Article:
Food prices during Ramadan remain a concern.
"Prices of food and clothes have been rising by 25 per cent and more in the beginning of Ramadan and on occasions like Eid," Mohammad Abdullah Al Nakbi, treasurer at the UAE Society for Consumer Protection, told Gulf News. "We expect food prices to rise by 25 per cent this year at the start of Ramadan."
Asked about the Ministry of Economy's (MoE) efforts to stabilise prices during Ramadan, he said: "I cannot comment on the ministry, but we have been doing this for many years and I see the same problems. We can't blame the ministry. What we need is consumer awareness."
The ministry has warned retailers not to increase prices during Ramadan, a time when food sales shoot up as Muslims prepare iftars and invite family and friends to break their fast.
"Despite increased demand, we expect that the prices of staple food items will remain the same as last Ramadan, if not slightly lower," Karima Berkani, senior research analyst at Euromonitor, said. "Because many of the price controls are largely the same as those implemented last year, I expect that they will be more effective this year."
Retailers have already begun their preparations for Ramadan sales.
Choithrams supermarkets have Ramadan-tailored promotions for fast-moving consumer goods that are popular during the month, including rice, oats, fruits and dairy products that can save consumers up to 33 per cent in bonus packs or discounts, Manoj Thanwani, director of Choithrams, said.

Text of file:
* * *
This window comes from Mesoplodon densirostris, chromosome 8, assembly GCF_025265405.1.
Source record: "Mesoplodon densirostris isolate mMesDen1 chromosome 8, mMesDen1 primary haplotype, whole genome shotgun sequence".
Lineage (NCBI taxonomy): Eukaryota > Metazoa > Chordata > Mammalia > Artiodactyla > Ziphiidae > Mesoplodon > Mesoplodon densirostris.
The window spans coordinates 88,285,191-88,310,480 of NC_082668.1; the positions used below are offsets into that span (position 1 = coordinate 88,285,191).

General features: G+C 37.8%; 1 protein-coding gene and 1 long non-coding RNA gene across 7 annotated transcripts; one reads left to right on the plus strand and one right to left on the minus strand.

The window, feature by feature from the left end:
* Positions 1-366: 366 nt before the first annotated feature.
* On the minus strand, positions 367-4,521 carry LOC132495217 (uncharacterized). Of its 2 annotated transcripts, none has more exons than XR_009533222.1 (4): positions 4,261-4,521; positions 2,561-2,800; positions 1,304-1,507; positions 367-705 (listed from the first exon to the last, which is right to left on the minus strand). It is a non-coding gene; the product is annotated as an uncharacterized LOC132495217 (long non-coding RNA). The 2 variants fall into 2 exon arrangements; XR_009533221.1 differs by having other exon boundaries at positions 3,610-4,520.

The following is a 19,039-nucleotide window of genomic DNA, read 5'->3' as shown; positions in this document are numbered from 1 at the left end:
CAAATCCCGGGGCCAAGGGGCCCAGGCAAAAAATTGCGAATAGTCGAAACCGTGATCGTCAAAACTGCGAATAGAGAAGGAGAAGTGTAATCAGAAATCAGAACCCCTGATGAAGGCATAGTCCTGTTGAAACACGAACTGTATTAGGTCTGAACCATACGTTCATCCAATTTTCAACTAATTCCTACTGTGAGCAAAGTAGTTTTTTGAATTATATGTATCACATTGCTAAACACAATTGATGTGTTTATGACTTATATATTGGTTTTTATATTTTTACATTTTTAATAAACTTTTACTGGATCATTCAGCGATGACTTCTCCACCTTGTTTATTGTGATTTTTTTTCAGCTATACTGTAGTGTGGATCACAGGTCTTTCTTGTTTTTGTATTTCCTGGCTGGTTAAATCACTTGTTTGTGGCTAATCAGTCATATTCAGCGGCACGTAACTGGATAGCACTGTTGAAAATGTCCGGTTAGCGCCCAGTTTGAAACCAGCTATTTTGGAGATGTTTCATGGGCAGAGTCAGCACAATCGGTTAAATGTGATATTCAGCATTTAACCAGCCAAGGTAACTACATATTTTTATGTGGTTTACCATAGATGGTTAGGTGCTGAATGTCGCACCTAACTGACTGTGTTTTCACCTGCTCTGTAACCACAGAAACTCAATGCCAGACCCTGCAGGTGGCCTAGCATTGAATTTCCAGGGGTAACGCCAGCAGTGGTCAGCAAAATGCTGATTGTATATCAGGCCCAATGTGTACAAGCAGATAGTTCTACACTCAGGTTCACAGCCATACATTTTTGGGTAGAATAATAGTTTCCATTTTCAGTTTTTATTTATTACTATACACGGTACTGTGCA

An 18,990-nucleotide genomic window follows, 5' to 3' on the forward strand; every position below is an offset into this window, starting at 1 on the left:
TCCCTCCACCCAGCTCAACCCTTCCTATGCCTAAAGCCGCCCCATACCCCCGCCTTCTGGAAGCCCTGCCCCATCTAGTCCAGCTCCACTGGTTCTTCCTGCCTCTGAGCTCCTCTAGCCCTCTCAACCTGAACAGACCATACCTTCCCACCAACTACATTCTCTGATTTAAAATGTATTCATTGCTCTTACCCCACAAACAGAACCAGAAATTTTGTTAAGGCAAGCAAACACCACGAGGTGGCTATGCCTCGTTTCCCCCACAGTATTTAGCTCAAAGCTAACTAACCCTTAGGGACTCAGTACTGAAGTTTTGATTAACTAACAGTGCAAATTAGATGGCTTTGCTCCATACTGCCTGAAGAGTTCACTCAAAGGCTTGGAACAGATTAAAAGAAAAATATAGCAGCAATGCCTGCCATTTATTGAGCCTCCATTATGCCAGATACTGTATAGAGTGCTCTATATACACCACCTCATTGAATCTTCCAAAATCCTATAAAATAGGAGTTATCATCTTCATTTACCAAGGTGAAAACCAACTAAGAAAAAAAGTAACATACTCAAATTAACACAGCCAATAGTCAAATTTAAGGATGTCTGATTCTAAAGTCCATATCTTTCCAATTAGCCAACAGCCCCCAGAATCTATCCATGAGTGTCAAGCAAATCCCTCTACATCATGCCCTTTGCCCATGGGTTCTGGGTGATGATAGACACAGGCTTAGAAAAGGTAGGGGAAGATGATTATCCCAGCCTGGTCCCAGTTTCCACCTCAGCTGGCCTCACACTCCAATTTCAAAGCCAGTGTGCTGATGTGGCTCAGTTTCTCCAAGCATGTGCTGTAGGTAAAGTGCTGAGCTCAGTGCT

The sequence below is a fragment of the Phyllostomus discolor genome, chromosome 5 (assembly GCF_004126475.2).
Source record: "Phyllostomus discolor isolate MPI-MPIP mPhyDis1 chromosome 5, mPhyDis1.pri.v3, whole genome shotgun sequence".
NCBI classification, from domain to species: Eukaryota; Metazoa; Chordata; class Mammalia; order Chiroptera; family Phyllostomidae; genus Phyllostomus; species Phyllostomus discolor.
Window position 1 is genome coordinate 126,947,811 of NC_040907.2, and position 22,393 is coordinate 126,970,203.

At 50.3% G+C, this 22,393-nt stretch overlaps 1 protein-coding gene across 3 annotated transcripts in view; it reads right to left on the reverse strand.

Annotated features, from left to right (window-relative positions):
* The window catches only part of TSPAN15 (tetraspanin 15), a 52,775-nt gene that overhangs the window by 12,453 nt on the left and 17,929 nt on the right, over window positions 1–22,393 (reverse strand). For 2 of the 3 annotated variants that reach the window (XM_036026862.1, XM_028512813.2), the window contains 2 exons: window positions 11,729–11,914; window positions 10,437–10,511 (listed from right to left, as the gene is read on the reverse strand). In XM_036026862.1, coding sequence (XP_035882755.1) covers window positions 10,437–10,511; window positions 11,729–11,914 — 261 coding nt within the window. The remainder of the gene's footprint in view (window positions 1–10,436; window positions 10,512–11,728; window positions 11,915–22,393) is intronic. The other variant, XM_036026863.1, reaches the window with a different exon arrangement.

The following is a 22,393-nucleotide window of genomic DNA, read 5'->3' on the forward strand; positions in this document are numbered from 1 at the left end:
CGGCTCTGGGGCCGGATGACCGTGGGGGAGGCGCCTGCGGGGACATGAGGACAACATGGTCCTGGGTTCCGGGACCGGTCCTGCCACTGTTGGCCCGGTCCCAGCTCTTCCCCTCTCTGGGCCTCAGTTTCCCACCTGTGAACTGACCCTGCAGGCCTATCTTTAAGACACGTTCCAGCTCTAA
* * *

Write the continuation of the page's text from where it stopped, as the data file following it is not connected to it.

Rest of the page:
Meanwhile, the Society is launching a campaign across the UAE to spread awareness on price hikes and has sent its teams to monitor prices before Ramadan, Al Nakbi said.
Joma'a Bilal, head of the board of directors of the Society, said he feared prices may shoot up during Ramadan without monitoring and emphasised that the MoE should preserve its promise to keep prices stable.
In Abu Dhabi, Dr. Hashim Al Nuaimi, director of the Consumer Protection Department, met with representatives from major retailers in the city yesterday to discuss the new promotions which will be introduced during the month of Ramadan. Representatives from Carrefour, Spinneys, Lulu Hypermarket, Abu Dhabi Cooperative Society, Al Ain Cooperative Society, Abela Superstore and Fatima Supermarket were present.
Each retailer will be introducing two Ramadan baskets in addition to various discounts on items across all categories. The baskets range between Dh90 and Dh195 depending on the store and the items found in each.
At Abu Dhabi COOP for instance, baskets are sold at Dh99 and Dh170 with prices at 30 per cent below regular price.
The baskets are a big hit, Al Nuaimi said. Last year, the Abu Dhabi COOP sold 25,000 units and Al Ain COOP sold 30,000, he added.
Al Nuaimi also said that there would be no increase in the price of food commodities throughout Ramadan and that the department would make regular store inspections. "That's how we make sure they [the retailers] stay competitive," he told reporters.
When asked whether the loss had become too much to bear with the cost reductions they're asked to put in place, one retailer said Ramadan was "a total loss" for them. However, the retailer refused to make further comments.
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|Publication:||Gulf News (United Arab Emirates)|
|Date:||Jul 8, 2012|
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